Saturday, February 19, 2011

Travel Photo of the Day: Tepui, Canaima National Park, Venezuela


Luis and I visited the UNESCO Heritage Site of Canaima National Park in Venezuela twice: once in the wet season and once in the dry. The experience was very different each time: the numerous waterfalls of the park were fuller and more impressive in the wet season, but we were drenched due to the near constant rainfall. The park is home to the tallest waterfall in the world, Angel Falls (Salto Angel), but the park itself is filled with amazing topography like the towering flat-top mountains known by their indiginous name tepuis (tepuys). The tepuis are so isolated that many host species of wildlife and plants that evolved separately from other areas and are still found nowhere else on earth. This photo was taken during a four-day trip as we were traveling by canoe down one of the many rivers from one camp to another. It's hard to capture the majesty of the landscape in a photo; coming around a bend in the river and suddenly catching sight of these stone giants momentarily takes your breath away.  

Friday, February 18, 2011

Travel Photo of the Day: Evening in Tivoli Gardens, Copenhagen, Denmark


Although it appears as if this photo was taken in China or Japan, it was actually snapped at dusk in May 2005 at Tivoli Gardens, the famous amusement park located in the heart of Copenhagen, Denmark. The pagoda is a popular Chinese restaurant and in the evenings, along with the rest of the buildings in the park, it is illuminated with thousands of colored lights. The park is especially beautiful at night when the buildings and rides are lit up, glowing Chinese lanterns hang from the trees, rainbow-colored floodlights showcase the fountains, gardens and ponds and a nightly show of glowing gigantic puppets on stilts parades around the grounds. Tivoli Garden alone boasts 120,000 twinkling lights around the trees, bushes and flower beds.

The park was opened in 1943 and is the second oldest operating park in the world and the most popular park in Scandinavia. The park should seem familiar; it was the model for Disneyworld and Disneyland. After Walt Disney and his wife visited the park several times in the 1950s, Disney was so enamored and inspired by the park's atmosphere of happiness and joy that he reportedly told his wife, "Now this is what an amusement place should be!"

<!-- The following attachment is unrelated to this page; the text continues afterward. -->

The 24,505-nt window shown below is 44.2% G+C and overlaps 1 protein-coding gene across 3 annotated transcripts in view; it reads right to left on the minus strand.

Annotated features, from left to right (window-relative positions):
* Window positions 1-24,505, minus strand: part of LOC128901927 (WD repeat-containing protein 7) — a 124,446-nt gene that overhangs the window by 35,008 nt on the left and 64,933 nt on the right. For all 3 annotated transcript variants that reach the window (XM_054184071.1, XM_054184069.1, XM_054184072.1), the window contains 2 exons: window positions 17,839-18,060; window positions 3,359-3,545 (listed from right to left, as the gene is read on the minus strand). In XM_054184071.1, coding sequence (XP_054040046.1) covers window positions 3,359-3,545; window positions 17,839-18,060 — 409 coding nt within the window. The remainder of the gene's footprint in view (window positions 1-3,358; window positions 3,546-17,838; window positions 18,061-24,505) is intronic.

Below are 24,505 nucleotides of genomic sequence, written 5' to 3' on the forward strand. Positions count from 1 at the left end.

Thursday, February 17, 2011

Travel Photo of the Day: Bethesda Fountain Bubble Man, Central Park, New York City, USA


When Luis and I visited the U.S. in October 2009, New York City was our first stop. I lived in Manhattan for many years and it has always seemed like my true home, so I wanted to show Luis not just the tourist sites, but the real life and soul of the city, its people. Nowhere in the city is more alive than Central Park, especially on a Sunday when the park is filled with visitors and performers. At Bethesda Fountain, near the Boathouse, we came upon dancers, musicians, jugglers, acrobats and one man creating gigantic soap bubbles to the unbridled delight of the children (and the adults!) I was trying to capture the huge size of the bubbles, but the best part of the photo turned out to be the expressions of pure joy on the children's faces.


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Wednesday, February 16, 2011

Travel Photo of the Day: Sandbar, Great Barrier Reef, Australia


I took this photo of a sandbar while snorkeling on the Great Barrier Reef in Australia in January 2004. The contrast between the brilliant white sand of the beach and the deep turquoise of the ocean was startling. The sand bars serve as resting places for seabirds and snorkelers alike. The reef, one of the seven natural wonders of the world, is comprised of over 3000 individual reef systems and coral cays. It is the largest reef system in the world,  stretching over 2,600 kilometers (1,600 miles) and is more than 344,400 square kilometres (133,000 square miles) in total size.